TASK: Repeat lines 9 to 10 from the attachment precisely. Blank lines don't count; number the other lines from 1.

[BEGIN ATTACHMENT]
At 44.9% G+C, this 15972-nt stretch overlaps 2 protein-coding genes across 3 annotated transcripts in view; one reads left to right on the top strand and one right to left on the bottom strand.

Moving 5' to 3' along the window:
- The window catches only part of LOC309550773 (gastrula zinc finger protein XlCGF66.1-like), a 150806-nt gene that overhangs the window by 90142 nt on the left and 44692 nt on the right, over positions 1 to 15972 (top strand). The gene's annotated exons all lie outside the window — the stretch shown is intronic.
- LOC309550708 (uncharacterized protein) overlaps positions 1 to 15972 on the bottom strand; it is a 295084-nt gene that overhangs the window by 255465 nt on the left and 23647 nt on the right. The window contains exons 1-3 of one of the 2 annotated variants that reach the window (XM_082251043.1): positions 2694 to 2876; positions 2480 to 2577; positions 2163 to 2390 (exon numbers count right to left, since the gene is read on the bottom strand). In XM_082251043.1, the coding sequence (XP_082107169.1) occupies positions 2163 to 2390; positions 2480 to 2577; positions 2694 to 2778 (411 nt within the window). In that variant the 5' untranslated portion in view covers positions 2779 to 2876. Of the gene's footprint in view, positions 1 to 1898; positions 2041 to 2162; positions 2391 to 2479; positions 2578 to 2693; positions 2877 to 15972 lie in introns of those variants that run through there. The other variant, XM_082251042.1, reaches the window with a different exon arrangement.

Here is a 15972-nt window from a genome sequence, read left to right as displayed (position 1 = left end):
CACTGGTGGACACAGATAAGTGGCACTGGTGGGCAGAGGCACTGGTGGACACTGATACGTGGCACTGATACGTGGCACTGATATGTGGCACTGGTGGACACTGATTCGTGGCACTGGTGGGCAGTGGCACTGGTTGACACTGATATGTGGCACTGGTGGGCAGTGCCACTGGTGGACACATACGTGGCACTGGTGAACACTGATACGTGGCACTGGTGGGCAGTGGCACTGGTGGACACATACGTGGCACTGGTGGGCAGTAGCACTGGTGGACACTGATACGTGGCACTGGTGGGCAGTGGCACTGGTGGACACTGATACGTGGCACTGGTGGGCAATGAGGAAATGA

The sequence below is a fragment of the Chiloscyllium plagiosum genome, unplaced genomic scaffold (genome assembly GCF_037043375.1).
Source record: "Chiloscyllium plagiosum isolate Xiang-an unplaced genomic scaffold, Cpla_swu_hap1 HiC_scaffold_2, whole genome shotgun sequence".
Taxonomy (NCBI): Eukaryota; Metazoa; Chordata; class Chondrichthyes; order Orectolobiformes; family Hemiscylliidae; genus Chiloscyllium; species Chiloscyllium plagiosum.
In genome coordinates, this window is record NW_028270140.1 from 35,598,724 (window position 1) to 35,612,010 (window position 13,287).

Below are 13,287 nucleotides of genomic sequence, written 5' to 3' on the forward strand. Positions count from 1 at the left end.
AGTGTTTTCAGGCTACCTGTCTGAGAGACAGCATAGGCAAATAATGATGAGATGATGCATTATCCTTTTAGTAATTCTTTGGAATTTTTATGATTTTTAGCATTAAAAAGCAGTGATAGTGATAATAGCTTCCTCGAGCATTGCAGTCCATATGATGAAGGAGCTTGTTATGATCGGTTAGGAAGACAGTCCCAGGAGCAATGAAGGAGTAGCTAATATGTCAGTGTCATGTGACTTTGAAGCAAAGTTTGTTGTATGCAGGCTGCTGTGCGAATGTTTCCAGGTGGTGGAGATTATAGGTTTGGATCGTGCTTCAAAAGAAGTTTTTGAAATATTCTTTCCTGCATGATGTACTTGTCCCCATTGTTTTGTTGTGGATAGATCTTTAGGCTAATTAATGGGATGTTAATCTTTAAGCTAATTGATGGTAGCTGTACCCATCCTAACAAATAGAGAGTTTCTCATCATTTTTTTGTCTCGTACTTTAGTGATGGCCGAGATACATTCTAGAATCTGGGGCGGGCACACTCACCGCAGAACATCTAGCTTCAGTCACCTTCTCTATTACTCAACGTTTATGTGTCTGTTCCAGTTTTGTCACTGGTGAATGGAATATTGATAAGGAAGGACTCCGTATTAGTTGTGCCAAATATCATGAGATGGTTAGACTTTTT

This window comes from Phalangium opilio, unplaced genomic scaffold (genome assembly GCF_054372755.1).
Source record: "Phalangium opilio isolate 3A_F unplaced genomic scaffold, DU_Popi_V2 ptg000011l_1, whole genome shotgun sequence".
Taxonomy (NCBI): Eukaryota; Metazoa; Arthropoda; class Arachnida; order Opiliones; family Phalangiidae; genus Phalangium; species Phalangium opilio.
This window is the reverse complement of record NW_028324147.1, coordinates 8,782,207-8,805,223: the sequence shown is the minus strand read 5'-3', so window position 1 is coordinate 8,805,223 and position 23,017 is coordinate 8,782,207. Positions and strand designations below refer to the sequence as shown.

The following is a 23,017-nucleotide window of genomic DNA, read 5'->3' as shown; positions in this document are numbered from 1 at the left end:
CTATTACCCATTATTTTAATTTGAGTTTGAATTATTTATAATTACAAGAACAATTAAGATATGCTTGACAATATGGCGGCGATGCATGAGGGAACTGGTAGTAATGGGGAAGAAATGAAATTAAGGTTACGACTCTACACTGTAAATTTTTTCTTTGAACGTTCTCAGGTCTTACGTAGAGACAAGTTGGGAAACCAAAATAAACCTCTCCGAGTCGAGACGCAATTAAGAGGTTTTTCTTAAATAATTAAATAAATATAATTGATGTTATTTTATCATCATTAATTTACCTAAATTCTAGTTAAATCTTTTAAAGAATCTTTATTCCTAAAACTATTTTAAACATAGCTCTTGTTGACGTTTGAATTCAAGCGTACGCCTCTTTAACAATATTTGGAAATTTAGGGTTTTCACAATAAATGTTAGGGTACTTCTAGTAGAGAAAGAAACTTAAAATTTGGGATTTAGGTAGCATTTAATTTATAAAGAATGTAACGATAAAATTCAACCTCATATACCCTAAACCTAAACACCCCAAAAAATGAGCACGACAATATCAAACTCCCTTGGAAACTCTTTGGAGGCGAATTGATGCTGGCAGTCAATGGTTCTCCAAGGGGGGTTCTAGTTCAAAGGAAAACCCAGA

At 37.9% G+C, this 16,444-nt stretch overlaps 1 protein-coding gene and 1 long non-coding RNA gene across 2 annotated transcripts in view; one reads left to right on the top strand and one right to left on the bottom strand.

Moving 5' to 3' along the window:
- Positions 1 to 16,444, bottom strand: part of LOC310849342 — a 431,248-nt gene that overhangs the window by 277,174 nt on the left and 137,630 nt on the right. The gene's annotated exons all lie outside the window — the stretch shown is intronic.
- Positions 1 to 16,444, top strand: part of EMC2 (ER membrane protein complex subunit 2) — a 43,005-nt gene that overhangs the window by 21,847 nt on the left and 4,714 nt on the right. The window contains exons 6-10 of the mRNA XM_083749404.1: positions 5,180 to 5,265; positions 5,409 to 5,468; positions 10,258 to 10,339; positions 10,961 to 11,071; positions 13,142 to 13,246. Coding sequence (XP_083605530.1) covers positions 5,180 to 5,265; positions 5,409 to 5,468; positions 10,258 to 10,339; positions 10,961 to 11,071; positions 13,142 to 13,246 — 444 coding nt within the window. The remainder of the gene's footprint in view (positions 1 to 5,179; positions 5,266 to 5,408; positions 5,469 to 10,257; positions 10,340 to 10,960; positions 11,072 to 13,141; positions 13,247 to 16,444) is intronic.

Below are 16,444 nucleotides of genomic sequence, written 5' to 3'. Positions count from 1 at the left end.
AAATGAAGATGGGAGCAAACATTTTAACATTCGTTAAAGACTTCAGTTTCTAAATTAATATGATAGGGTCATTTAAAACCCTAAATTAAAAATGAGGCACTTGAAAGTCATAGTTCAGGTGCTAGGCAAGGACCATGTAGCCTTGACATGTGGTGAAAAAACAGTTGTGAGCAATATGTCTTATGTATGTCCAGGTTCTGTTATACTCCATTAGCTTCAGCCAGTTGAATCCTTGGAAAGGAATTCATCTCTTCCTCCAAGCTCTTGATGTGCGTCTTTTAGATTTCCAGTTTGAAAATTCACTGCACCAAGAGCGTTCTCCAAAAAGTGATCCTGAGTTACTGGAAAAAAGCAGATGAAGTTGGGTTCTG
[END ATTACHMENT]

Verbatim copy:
Taxonomy (NCBI): Eukaryota; Metazoa; Chordata; class Chondrichthyes; order Orectolobiformes; family Hemiscylliidae; genus Chiloscyllium; species Chiloscyllium plagiosum.
In genome coordinates, this window is record NW_028270140.1 from 35,598,724 (window position 1) to 35,612,010 (window position 13,287).